Bryan celebrates T.C. Mercer Day
March 14, 2005

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The strains of “Faith of our Fathers” opened Heritage Week’s alice_sdl_1_sm.jpgfirst chapel on March 14, praising God for His faithfulness as Bryan College honored its longest-serving president.

 

That theme, the faith of Bryan’s leaders, traced its way through the program, with a special emphasis on Dr. Theodore C. Mercer, the fourth president who served from 1956 to 1986. Highlight of the service was current President Dr. Stephen D. Livesay’s announcement that the college Administration Building would from now on be known as Mercer Hall in Dr. Mercer’s honor.

 

“This is most appropriate, a great tribute to Dr. Mercer and his family,” Dr. Livesay said. He likened naming Mercer Hall to the festivals, pillars and stones of remembrance mentioned in Scripture commemorating special individuals or events.

 

While the focus was on Dr. Mercer, a PowerPoint presentation with recorded comments about Bryan’s other six presidents reminded those present of the heritage of faith and trust in God that has marked Bryan’s 75-year history.

 

Speaking of Dr. Mercer, alumnus Dr. Ronald Zartman, pointed out that the name “Theodore” comes from two Greek words that mean “gift from God.”

 

Speaking to Mrs. Mercer, Dr. Zartman said, “It was a tough ministry your husband had. The Administration Building was unfinished; the furnace was coal-driven. Times were tough. There were unpaid food bills he inherited. We needed a gifted man – that’s what we got in your husband. On behalf of the students from 1956 to 1986, our deepest appreciation for his years of service.”

 

Dr. Jack Traylor, a faculty member who came to Bryan in 1979, remembered Dr. Mercer’s willingness to spend time with and encourage people. “My positive impression of Dr. and Mrs. Mercer came from their encouraging my interest in the lovely dean of women, Karin DeRosset,” now his wife. This interest in romance extended to the annual freshman reception where freshmen men and women were paired up for an evening as the school year began.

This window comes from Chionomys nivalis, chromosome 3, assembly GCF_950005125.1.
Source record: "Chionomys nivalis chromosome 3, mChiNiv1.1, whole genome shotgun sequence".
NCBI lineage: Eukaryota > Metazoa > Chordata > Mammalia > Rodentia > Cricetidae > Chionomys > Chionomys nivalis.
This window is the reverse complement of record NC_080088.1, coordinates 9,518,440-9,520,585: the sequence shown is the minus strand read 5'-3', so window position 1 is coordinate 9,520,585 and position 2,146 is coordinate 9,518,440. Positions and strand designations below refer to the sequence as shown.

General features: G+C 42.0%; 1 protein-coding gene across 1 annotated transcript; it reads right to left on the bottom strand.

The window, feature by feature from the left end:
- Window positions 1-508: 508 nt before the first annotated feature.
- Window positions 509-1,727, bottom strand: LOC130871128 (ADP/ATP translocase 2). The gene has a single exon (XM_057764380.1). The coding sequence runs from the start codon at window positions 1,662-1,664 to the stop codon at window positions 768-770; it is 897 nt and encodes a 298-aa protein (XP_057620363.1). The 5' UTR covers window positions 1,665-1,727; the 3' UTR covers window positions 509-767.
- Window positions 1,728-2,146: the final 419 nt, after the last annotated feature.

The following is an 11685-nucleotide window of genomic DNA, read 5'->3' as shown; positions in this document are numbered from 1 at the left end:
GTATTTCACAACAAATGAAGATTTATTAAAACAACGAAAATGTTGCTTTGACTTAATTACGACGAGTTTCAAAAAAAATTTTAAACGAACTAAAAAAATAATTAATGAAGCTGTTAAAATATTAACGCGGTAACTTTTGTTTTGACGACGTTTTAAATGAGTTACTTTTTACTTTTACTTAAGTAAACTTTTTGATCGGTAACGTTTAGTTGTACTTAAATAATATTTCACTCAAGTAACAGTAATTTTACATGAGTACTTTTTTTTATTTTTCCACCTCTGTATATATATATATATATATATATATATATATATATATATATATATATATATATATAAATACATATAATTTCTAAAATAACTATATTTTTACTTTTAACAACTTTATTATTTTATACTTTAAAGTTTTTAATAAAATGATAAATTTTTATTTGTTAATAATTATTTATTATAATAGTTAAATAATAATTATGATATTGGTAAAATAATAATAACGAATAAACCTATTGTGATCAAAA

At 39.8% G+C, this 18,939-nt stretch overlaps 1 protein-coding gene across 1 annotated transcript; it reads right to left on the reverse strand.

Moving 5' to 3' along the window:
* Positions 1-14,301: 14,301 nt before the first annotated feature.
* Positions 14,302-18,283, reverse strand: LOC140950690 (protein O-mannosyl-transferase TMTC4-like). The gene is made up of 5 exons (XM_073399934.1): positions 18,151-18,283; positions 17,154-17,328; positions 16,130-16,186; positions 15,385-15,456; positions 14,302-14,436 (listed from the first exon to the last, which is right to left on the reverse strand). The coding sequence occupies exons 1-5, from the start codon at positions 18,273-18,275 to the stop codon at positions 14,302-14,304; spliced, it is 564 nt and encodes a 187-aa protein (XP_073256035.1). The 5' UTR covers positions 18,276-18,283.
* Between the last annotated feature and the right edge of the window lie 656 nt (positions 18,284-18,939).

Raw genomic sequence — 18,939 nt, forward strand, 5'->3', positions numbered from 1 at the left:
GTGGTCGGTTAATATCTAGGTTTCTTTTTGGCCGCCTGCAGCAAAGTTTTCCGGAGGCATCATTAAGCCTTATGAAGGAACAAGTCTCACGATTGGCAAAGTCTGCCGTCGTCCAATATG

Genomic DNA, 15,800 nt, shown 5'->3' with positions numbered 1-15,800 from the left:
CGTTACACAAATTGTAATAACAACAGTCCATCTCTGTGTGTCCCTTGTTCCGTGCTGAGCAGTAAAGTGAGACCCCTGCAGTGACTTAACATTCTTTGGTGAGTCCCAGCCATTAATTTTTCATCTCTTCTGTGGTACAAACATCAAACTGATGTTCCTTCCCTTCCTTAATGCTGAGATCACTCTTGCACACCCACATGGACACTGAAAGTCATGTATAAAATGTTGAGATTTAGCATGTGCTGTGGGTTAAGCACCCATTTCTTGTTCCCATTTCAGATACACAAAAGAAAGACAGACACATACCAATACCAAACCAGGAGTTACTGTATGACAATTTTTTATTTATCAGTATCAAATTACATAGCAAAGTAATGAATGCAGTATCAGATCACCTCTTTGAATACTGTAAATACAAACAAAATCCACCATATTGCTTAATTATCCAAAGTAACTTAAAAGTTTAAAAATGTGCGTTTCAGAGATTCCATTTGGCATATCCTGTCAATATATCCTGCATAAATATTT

“My lasting memory is his friendliness and almost-always smiling face. I believe the friendliness of Bryan College is in large part a result of his efforts,” Dr. Traylor said.

 

Dr. John Mercer, Dr. Ted Mercer’s second son and a Bryan graduate of 1974, said, “My family is gratified for the college honoring my father in naming Mercer Hall, but he would say that there would be no Mercer Hall if not for the hundreds of people from 1956 to 1986, the faculty, staff, trustees, and thousands of students, alumni and parents. Let’s dedicate Mercer Hall to all those who contributed to Bryan’s success.

 

“When we came to Bryan, my father was coming back home. He was born and raised in Spring City, and lived all but 17 of his 65 years in Rhea County.

 

“My mother’s ceaseless work was indispensable to my father’s success. In the summer, she painted dorm furniture. She taught English, edited copy for Bryan Life, designed the floor plan for Rhea House and founded the Bryan Women’s Auxiliary. Her trustee luncheons and student receptions have passed into legend. Both my parents enjoyed their roles as official hosts for the college.”

 

He recalled two of his father’s best-known traits: a love for taking pictures at college events, and his prodigious memory for names. “To this day, the closets in my mother’s house are filled with carousels of slides,” he said. “He could greet students on campus by name, and would know where they were from, what church they attended, who their parents were, and which were alumni.”

 

Bryan Trustee Glenn Stophel said, “Ted Mercer was always in a hurry, absent-minded, down-to-earth. He was steady of character without being stuffy. He was soft-hearted without being soft-headed. He loved to introduce himself as Dr. Ted Mercer of Bryan College.”

 

Dr. Livesay invited Mrs. Alice Mercer and her sons, Ted, John and David, to join him at the front of Rudd Auditorium – the building John said his father was most proud of – as he unveiled a portrait of Dr. Mercer and a plaque highlighting his life, both of which will hang in the main lobby of Mercer Hall.

 

Following the chapel program, the Mercer family was honored at a luncheon with trustees, faculty from the Mercer era, alumni, college retirees and family friends.  Click here for more photos.